Once you’ve chosen the most appropriate tires for your application, the potential for cost savings lies in maintenance. Improper inflation and poor rotation are the two primary causes of irregular tire wear. They’re also among the easiest to avoid.
“Tire rotation should be part of your maintenance program,” says Homer Hogg, manager of technical development for TA/Petro. “But understanding how and when to rotate will depend on your specific operation.”
A rotation schedule should ensure that tires on the same axle have a similar tread depth.
“The mismatching of dual tire diameters will result in one tire carrying more individual tire load than the other,” Buckham says. “This also can occur when one tire is operated at a different air pressure than the other.”
The life of both tires will be reduced substantially if dual tires are not within a quarter-inch diameter of each other, Hogg says. When one dual tire is larger in diameter than the other – but still within the quarter-inch requirement – he recommends the larger tire always be placed on the outside position.
Underinflated tires build up excessive heat, which can damage the tire and shorten its life. Inflation also affects performance, fuel economy and maintenance costs, says Jon Intagliata, who manages tire pressure monitoring systems for Bendix Commercial Vehicle Systems.
A Michelin study shows that a 15 percent over- or underinflation can reduce a tire’s lifespan by 10 percent. Research from the American Trucking Associations’ Technology & Maintenance Council has shown underinflation by just 10 percent – less than 11 psi on a 105-psi tire – can result in a fuel economy drop of 1.5 percent.
“Nearly half of all emergency service road calls are tire-related, and underinflation and excessive heat are responsible for 90 percent of tire failures,” Intagliata says.
Just as improper tire maintenance can prematurely erode tread, it also can destroy retread capabilities.
The way a truck is driven “can have a significant effect on the casings – this cannon be understated,” Crehan says. These driving habits include curb impacts, braking, emergency stops, speed, route choice, road maneuvers and obstacle avoidance, he says.
“The main reason a tire casing is rejected during the retread process is due to the tire being underinflated or overloaded at some point during its lifecycle,” says Terry Smouter, business development manager for Continental CVT.
Ben Rosenblum, director of Bandag marketing for Bridgestone Commercial, says the company’s studies have shown that high-quality casings retread just as well on the second and third retread as they do on the first.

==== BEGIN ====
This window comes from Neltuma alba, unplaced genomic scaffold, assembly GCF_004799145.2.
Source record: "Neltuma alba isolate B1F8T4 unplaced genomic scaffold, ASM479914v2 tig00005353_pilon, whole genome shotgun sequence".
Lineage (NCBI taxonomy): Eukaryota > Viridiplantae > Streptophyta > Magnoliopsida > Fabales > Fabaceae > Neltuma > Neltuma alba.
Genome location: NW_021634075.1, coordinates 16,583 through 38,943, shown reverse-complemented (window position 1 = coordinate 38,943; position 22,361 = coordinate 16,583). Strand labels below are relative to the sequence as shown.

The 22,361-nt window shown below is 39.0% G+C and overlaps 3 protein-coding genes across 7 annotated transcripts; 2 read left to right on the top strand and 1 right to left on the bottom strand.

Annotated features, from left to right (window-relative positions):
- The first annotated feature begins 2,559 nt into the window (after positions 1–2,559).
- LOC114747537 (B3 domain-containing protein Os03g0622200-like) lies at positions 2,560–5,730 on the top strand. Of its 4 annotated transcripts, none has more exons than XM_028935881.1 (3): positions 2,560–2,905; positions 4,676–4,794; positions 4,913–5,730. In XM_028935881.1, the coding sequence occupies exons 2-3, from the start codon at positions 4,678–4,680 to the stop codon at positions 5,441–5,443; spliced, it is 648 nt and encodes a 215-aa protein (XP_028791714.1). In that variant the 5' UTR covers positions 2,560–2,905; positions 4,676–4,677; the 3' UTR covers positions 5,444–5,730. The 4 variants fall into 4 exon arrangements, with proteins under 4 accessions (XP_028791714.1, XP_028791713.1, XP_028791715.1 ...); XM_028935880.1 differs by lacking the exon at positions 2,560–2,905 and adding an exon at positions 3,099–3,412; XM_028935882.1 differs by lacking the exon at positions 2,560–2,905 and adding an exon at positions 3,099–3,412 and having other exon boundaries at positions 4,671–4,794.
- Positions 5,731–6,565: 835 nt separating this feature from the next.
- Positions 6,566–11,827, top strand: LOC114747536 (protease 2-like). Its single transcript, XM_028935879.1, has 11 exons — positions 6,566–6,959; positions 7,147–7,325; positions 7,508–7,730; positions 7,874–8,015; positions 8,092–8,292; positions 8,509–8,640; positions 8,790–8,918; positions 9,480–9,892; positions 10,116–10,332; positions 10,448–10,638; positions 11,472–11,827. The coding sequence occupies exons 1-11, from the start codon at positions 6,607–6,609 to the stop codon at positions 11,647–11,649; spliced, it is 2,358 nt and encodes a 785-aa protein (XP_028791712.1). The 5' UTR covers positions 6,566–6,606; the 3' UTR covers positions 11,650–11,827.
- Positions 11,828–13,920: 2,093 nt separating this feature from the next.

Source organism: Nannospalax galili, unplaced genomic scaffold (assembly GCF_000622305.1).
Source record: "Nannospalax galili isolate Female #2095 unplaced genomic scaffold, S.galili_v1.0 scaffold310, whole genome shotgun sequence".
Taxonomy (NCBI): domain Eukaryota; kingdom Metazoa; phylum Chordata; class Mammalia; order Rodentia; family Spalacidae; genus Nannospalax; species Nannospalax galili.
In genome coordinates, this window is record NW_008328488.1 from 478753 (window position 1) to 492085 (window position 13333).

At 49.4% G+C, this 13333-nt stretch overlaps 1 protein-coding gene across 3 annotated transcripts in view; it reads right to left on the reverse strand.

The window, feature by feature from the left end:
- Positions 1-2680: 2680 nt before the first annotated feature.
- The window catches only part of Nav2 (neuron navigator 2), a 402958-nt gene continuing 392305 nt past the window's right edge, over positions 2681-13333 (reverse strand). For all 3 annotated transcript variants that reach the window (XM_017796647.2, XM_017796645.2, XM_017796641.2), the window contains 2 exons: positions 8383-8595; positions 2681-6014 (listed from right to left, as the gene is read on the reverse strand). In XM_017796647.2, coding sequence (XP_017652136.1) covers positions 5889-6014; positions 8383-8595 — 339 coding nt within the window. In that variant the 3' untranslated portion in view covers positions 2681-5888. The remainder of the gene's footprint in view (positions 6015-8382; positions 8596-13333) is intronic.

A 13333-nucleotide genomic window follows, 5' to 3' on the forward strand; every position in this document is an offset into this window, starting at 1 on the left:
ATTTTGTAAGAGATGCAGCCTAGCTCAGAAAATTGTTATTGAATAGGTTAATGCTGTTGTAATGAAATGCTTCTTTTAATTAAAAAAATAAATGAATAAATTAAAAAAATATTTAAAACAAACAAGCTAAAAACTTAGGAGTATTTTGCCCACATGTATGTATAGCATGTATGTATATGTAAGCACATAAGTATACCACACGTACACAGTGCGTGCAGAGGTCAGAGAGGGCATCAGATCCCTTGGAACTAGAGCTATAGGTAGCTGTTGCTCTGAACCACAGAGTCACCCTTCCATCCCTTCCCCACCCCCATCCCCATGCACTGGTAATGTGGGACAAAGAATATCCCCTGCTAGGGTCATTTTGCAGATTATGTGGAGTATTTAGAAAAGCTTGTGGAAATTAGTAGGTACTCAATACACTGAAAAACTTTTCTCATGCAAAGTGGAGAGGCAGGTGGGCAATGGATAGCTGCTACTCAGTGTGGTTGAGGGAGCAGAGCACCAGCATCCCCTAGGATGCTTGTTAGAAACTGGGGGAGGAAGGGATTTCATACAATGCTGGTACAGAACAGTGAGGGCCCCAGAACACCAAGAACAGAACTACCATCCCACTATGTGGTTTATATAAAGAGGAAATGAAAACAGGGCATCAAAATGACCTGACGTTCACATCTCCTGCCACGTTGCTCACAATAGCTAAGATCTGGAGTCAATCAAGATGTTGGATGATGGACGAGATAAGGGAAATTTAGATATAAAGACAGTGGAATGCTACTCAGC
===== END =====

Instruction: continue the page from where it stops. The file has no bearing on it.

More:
“Casings today are built to last many years and multiple retread cycles,” he says. “If you maintain the appropriate pressure – and hopefully avoid too many curbs – you’ll get the most out of your casings.”
Trailer owners have more potential for retreading because of options for repositioning tires.
A common practice, Rosenblum says, is to buy new steer tires, place the first retread on the drive and the second on the trailer.
However, “A steer is not normally retreaded,” Crehan says. “An exception would be an all-position tread that could be used on steer axles for specialized low-speed start-and-stop applications like waste haulers and other local delivery.”
Casings that are rated higher – with fewer repairs and lower heat history – tend to be placed on the drive axle since the torque on those tires leads to higher heat generation, Carnegie says.
“As the tire experiences longer heat history or has more repairs needed, then generally it is moved into a less severe axle like the trailer,” he says. “But this is not only dependent on the number of times that the tire is retreaded. A tire after its first life could have experienced service conditions and other external conditions that could lead to it being placed on the trailer axle.”
Likewise, a casing could still be without repairs and in a condition that would allow it to be used on the drive axle, he says.
Don’t overlook this wear point
One aspect of extending tire life often goes undetected until the damage is done. That’s a worn wheel end, which causes the wheel to shimmy. Even a slight irregularity there can strip tire tread. The problem is often disguised as something more familiar.
“Irregular wear is sometimes misdiagnosed as an alignment issue,” says Rick Martin, Meritor’s senior aftermarket training manager. “If they see tire wear on a trailer axle or steer axle, they’ll usually just take it and have it aligned.” No amount of alignment is going to fix a problem caused by a worn wheel end, he says.
“You’re going to end up with some feathering,” says Jim LeClaire, national original equipment sales manager for Webb Wheel Products. “The tire is going to end up squirming.”